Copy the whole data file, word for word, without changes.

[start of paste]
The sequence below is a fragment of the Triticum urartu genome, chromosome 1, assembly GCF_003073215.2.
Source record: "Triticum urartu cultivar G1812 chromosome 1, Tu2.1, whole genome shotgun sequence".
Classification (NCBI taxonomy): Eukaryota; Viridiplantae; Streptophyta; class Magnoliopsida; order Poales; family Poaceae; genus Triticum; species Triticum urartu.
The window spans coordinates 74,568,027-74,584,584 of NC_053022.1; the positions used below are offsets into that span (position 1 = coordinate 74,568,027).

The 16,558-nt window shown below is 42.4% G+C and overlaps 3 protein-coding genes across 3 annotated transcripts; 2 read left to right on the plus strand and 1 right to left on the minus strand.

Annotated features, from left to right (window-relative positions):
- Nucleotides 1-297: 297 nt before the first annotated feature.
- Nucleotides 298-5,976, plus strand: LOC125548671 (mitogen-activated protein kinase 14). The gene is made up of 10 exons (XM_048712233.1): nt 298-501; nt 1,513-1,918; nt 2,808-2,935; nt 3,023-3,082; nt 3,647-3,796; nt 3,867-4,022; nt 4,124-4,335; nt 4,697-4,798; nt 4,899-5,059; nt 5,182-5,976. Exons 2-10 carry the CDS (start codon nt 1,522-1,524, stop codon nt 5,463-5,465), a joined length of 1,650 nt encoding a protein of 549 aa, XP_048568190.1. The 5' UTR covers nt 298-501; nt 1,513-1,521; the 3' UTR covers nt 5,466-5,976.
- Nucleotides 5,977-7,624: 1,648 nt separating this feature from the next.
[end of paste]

The sequence below is a fragment of the Triticum urartu genome, chromosome 1, assembly GCF_003073215.2.
Source record: "Triticum urartu cultivar G1812 chromosome 1, Tu2.1, whole genome shotgun sequence".
Classification (NCBI taxonomy): Eukaryota; Viridiplantae; Streptophyta; class Magnoliopsida; order Poales; family Poaceae; genus Triticum; species Triticum urartu.
The window spans coordinates 74,568,027-74,584,584 of NC_053022.1; the positions used below are offsets into that span (position 1 = coordinate 74,568,027).

The 16,558-nt window shown below is 42.4% G+C and overlaps 3 protein-coding genes across 3 annotated transcripts; 2 read left to right on the plus strand and 1 right to left on the minus strand.

Annotated features, from left to right (window-relative positions):
- Nucleotides 1-297: 297 nt before the first annotated feature.
- Nucleotides 298-5,976, plus strand: LOC125548671 (mitogen-activated protein kinase 14). The gene is made up of 10 exons (XM_048712233.1): nt 298-501; nt 1,513-1,918; nt 2,808-2,935; nt 3,023-3,082; nt 3,647-3,796; nt 3,867-4,022; nt 4,124-4,335; nt 4,697-4,798; nt 4,899-5,059; nt 5,182-5,976. Exons 2-10 carry the CDS (start codon nt 1,522-1,524, stop codon nt 5,463-5,465), a joined length of 1,650 nt encoding a protein of 549 aa, XP_048568190.1. The 5' UTR covers nt 298-501; nt 1,513-1,521; the 3' UTR covers nt 5,466-5,976.
- Nucleotides 5,977-7,624: 1,648 nt separating this feature from the next.